Their most popular size is clearly for beginners–12′ by 16′. Depending on the site, it costs around $5500. Not cheap, but you know, people in Westchester spend their money on far stupider things. German cars and spa tubs leap to mind. I think that is a relatively small sum to pay for a garden that’s expertly designed, that will eliminate most headaches like marauding groundhogs before they become headaches, and that will allow suburban children to experience the ineffable miracle of the soil.
A vegetable garden the size of mine–40 by 52–would cost $40,000. That is more money than I ever could or would spend on my garden, but it’s not as if my garden were free, either. I spent money to have it plowed initially and to have several truckloads of the world’s weediest manure hauled in. Then I spent $4000 to have my neighbor Rick build me the world’s cutest garden shed. Then I spent $3200 on a 4-foot high cedar fence. Admittedly, this was a luxury I indulged in just for the sake of beauty and the ease of calling up Adirondak Fence and saying, YOU use the post-hole digger.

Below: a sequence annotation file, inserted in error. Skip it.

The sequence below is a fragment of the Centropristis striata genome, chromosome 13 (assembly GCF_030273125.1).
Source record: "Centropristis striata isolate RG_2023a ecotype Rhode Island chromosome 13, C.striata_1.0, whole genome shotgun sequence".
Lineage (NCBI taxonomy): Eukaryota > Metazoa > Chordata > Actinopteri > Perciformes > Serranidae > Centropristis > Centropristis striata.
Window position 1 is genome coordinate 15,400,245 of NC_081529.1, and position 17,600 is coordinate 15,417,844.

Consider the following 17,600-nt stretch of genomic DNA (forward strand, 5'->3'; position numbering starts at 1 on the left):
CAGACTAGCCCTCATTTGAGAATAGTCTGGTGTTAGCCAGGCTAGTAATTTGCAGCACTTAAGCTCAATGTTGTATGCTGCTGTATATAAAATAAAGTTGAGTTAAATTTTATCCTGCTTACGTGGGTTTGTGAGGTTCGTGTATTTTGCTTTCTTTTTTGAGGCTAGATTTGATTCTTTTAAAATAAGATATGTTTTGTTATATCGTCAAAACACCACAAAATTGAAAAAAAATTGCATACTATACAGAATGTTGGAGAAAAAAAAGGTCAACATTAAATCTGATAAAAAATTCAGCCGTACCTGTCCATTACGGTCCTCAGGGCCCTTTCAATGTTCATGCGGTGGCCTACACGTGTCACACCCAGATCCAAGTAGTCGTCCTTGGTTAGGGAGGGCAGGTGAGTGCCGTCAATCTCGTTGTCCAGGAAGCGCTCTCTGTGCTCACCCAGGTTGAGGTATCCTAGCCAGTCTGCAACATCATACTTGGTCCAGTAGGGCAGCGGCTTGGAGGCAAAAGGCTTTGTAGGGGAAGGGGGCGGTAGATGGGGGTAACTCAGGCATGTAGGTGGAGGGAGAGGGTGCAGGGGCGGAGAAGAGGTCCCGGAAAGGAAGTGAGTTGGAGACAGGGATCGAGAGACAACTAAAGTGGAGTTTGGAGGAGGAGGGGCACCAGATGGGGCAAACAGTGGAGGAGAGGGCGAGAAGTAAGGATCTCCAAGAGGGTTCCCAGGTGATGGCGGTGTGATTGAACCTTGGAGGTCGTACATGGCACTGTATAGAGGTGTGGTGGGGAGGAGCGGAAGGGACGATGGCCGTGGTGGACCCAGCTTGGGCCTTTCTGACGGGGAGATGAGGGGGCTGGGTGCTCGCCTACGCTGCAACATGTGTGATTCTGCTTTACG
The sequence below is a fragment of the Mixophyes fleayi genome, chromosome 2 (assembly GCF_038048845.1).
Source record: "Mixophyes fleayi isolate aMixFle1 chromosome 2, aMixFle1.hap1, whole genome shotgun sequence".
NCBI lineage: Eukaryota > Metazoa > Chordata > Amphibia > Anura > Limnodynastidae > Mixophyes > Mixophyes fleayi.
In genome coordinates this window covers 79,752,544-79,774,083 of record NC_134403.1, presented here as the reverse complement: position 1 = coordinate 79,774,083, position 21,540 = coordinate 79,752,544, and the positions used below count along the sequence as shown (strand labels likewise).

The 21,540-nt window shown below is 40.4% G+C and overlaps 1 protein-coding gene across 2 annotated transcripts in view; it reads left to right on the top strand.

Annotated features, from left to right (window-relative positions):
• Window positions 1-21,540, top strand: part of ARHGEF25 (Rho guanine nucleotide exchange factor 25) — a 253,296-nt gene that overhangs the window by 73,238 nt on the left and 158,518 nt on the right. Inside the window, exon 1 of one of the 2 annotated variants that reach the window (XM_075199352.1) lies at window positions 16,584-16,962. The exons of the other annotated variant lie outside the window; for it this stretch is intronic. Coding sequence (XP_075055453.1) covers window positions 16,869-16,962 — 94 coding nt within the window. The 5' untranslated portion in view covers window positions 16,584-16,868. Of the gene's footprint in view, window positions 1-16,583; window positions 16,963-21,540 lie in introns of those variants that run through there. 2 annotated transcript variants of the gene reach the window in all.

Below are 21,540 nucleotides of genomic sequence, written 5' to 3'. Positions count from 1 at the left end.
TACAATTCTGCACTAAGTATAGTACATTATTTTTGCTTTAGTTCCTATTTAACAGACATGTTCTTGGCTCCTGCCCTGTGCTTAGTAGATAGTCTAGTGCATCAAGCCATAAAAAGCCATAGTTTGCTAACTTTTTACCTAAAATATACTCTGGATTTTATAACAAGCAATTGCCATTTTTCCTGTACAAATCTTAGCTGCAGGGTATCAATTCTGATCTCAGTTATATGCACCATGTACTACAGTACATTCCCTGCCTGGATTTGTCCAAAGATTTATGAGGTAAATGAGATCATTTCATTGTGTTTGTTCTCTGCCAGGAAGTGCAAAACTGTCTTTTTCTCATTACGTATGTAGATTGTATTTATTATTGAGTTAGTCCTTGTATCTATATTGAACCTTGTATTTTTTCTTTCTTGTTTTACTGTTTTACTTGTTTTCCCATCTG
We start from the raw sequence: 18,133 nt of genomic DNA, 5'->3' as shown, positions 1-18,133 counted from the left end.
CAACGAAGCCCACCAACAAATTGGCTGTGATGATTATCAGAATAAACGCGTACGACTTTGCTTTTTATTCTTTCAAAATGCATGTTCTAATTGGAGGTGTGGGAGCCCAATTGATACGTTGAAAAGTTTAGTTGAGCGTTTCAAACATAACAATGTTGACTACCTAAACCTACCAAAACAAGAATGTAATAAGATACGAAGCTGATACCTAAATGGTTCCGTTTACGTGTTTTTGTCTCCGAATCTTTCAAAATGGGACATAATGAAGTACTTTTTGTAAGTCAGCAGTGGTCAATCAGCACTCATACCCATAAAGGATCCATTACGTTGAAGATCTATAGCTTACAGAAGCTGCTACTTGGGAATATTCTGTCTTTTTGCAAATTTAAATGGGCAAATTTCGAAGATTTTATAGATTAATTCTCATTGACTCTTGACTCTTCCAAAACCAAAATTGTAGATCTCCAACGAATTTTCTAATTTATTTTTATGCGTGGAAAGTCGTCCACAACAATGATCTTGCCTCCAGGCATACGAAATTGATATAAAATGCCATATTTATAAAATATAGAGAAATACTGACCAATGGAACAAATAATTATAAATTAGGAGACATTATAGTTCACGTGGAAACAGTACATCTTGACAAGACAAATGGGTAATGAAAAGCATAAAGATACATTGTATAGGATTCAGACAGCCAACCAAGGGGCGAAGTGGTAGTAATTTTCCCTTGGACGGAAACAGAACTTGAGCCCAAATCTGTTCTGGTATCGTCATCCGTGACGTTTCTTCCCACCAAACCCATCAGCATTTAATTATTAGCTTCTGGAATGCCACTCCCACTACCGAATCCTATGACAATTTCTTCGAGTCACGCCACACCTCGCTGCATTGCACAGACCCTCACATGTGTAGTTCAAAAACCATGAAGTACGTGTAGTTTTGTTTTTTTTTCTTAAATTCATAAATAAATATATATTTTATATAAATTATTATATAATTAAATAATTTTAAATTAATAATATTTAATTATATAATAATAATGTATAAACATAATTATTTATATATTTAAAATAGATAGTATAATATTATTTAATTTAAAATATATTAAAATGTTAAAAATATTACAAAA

Unfortunately, I then had to spend $160 on rabbit fencing for the bottom few inches of the fence, laboriously applied by me. It did keep out the groundhogs, but not the rabbits, which this year ATE MY OKRA!!!! This enrages me, because I just love the occasional meal out of that old Paul Prudhomme cookbook Louisiana Kitchen. So, next spring, again, I will be out there with hammer, wire cutters, and shovel, fiddling with the fencing and in a very bad mood, because I’d rather be planting parsnips.
Okay, fine, I am nothing if not motivated. But I could see how such struggles with the infrastructure could drive the less committed away.
So insta-gardens? Fantastic idea, if it gets more people gardening. The people at Teich report that existing customers are now calling them back and asking them to enlarge their gardens.
There are worse ways to begin a movement.Posted by Evelyn Hadden on September 28, 2007 at 4:32 am, in the category Eat This.